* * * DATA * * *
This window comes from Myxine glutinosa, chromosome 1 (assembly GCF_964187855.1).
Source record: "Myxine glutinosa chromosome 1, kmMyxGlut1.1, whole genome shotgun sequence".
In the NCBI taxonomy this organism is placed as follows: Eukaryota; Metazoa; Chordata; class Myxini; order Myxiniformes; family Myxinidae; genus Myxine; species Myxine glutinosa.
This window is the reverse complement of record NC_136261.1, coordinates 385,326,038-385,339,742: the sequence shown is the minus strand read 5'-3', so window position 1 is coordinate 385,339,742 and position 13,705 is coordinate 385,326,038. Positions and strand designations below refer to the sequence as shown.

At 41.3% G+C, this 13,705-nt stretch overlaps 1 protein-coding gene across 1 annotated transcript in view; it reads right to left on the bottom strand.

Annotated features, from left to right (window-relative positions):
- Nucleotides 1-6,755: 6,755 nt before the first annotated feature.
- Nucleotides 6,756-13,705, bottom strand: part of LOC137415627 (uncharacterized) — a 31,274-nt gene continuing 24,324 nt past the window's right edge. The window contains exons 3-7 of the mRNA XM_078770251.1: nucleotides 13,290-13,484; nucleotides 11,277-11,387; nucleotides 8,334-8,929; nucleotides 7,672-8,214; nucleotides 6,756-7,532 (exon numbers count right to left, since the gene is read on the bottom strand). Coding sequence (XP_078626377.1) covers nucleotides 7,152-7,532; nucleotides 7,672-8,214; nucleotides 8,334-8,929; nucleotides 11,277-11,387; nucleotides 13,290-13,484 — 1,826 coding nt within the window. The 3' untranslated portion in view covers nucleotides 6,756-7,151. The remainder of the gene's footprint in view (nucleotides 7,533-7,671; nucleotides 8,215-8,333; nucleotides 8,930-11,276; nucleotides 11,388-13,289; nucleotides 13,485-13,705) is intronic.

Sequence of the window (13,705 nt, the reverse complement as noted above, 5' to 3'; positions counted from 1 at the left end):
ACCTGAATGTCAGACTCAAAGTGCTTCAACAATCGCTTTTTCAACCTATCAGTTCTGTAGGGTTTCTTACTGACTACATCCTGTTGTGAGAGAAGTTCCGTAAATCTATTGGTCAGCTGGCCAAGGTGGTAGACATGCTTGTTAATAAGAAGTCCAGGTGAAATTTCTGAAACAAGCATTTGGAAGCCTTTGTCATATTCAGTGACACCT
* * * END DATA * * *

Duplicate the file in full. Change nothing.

This window comes from Myxine glutinosa, chromosome 1 (assembly GCF_964187855.1).
Source record: "Myxine glutinosa chromosome 1, kmMyxGlut1.1, whole genome shotgun sequence".
In the NCBI taxonomy this organism is placed as follows: Eukaryota; Metazoa; Chordata; class Myxini; order Myxiniformes; family Myxinidae; genus Myxine; species Myxine glutinosa.
This window is the reverse complement of record NC_136261.1, coordinates 385,326,038-385,339,742: the sequence shown is the minus strand read 5'-3', so window position 1 is coordinate 385,339,742 and position 13,705 is coordinate 385,326,038. Positions and strand designations below refer to the sequence as shown.

At 41.3% G+C, this 13,705-nt stretch overlaps 1 protein-coding gene across 1 annotated transcript in view; it reads right to left on the bottom strand.

Annotated features, from left to right (window-relative positions):
- Nucleotides 1-6,755: 6,755 nt before the first annotated feature.
- Nucleotides 6,756-13,705, bottom strand: part of LOC137415627 (uncharacterized) — a 31,274-nt gene continuing 24,324 nt past the window's right edge. The window contains exons 3-7 of the mRNA XM_078770251.1: nucleotides 13,290-13,484; nucleotides 11,277-11,387; nucleotides 8,334-8,929; nucleotides 7,672-8,214; nucleotides 6,756-7,532 (exon numbers count right to left, since the gene is read on the bottom strand). Coding sequence (XP_078626377.1) covers nucleotides 7,152-7,532; nucleotides 7,672-8,214; nucleotides 8,334-8,929; nucleotides 11,277-11,387; nucleotides 13,290-13,484 — 1,826 coding nt within the window. The 3' untranslated portion in view covers nucleotides 6,756-7,151. The remainder of the gene's footprint in view (nucleotides 7,533-7,671; nucleotides 8,215-8,333; nucleotides 8,930-11,276; nucleotides 11,388-13,289; nucleotides 13,485-13,705) is intronic.

Sequence of the window (13,705 nt, the reverse complement as noted above, 5' to 3'; positions counted from 1 at the left end):
ACCTGAATGTCAGACTCAAAGTGCTTCAACAATCGCTTTTTCAACCTATCAGTTCTGTAGGGTTTCTTACTGACTACATCCTGTTGTGAGAGAAGTTCCGTAAATCTATTGGTCAGCTGGCCAAGGTGGTAGACATGCTTGTTAATAAGAAGTCCAGGTGAAATTTCTGAAACAAGCATTTGGAAGCCTTTGTCATATTCAGTGACACCT